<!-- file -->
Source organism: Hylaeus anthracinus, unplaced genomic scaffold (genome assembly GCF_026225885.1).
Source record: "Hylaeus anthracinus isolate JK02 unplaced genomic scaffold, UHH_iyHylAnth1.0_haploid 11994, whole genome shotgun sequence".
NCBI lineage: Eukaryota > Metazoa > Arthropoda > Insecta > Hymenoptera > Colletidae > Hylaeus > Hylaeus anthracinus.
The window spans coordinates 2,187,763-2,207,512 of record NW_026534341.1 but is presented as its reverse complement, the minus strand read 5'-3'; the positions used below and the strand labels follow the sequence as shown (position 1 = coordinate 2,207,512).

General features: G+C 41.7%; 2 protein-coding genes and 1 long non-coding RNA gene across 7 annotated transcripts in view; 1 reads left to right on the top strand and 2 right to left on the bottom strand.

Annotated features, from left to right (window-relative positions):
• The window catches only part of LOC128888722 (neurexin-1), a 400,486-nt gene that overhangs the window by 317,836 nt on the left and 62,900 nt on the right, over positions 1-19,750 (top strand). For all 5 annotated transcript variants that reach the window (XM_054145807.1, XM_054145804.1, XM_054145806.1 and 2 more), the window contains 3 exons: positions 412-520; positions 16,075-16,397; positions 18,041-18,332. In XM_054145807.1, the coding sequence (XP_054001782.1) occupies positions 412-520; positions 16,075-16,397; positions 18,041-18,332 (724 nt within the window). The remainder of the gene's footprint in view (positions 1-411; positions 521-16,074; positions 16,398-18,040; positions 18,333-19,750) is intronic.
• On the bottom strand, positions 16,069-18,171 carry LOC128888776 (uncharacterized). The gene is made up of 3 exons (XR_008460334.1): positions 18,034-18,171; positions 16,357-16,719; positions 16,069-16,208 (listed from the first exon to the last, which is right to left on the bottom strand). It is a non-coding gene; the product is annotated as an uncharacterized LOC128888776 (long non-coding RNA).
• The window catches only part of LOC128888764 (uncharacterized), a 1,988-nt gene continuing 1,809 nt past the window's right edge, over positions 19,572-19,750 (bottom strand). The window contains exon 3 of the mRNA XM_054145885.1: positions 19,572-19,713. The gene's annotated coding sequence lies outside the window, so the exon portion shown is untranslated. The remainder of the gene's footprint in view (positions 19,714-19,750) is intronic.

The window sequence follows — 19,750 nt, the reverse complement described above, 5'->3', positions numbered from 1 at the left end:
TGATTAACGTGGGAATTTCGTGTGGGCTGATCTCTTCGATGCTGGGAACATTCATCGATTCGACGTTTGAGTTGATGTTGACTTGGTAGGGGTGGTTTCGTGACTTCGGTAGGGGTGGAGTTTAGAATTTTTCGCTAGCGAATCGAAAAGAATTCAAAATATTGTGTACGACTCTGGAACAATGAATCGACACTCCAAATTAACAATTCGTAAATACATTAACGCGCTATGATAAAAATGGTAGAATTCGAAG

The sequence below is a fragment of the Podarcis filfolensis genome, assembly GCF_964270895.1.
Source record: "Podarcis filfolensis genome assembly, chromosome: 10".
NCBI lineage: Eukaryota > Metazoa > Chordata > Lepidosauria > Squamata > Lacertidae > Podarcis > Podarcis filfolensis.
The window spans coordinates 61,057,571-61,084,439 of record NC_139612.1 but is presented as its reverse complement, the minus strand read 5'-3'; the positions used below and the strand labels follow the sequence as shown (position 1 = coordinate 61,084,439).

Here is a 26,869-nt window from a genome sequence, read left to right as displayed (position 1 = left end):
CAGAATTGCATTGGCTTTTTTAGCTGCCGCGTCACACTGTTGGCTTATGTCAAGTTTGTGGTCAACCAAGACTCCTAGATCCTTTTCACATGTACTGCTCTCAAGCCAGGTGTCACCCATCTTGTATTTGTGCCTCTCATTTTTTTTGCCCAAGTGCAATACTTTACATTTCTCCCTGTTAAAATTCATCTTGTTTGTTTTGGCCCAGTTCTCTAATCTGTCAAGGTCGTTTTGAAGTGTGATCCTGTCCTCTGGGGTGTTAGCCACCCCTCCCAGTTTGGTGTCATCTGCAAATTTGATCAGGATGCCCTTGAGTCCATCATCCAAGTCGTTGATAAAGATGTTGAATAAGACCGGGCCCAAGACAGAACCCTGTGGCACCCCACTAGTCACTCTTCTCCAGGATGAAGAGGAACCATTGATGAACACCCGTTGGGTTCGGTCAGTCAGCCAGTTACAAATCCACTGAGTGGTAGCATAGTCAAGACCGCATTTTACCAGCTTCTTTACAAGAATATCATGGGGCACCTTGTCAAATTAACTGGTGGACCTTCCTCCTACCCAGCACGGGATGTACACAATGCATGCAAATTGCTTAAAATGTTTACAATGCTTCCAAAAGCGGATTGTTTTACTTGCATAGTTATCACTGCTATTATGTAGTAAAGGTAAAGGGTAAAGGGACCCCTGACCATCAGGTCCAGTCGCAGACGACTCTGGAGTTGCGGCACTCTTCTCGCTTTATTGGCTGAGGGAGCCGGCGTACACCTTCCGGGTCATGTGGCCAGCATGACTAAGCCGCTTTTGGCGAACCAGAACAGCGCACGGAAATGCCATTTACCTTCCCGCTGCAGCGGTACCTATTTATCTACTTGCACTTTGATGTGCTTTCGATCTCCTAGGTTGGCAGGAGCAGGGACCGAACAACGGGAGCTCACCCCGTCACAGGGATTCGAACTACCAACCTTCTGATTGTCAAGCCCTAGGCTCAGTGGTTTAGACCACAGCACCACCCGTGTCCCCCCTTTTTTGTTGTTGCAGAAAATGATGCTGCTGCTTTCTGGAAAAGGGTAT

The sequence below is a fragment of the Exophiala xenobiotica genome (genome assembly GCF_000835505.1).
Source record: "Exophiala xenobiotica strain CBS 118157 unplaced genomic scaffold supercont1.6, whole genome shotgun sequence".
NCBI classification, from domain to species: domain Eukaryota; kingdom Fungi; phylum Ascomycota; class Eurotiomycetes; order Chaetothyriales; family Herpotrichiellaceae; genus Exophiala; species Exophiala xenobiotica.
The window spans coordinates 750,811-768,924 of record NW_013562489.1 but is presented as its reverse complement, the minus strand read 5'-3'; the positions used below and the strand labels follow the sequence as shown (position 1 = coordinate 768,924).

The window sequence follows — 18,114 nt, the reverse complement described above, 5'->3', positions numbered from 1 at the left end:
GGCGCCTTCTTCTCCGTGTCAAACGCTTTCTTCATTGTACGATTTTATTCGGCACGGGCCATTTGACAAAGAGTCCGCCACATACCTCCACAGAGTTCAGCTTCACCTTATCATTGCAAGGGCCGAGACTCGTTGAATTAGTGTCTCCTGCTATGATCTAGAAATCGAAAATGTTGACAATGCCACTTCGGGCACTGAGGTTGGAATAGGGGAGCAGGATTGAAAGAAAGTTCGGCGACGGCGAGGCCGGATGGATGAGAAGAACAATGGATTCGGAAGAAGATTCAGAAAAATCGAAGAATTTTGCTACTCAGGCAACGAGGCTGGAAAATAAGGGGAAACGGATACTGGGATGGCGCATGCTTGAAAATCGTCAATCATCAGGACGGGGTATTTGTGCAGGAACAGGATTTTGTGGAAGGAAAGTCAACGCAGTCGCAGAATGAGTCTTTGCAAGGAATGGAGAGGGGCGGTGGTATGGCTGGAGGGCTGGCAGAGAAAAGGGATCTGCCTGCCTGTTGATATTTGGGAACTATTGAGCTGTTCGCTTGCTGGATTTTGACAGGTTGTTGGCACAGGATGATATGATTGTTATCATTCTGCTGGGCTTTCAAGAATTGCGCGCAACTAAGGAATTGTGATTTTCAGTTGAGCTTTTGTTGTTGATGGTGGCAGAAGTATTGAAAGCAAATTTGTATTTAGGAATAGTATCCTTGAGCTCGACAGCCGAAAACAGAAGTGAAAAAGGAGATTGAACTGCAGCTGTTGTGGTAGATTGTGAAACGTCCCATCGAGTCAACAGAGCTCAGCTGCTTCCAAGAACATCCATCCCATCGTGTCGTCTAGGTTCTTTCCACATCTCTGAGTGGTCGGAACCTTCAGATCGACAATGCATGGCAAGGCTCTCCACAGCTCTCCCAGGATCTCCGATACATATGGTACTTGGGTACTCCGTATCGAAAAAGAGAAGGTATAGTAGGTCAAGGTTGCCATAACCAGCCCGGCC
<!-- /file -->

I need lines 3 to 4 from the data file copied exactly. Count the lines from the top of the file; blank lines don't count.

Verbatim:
NCBI lineage: Eukaryota > Metazoa > Arthropoda > Insecta > Hymenoptera > Colletidae > Hylaeus > Hylaeus anthracinus.
The window spans coordinates 2,187,763-2,207,512 of record NW_026534341.1 but is presented as its reverse complement, the minus strand read 5'-3'; the positions used below and the strand labels follow the sequence as shown (position 1 = coordinate 2,207,512).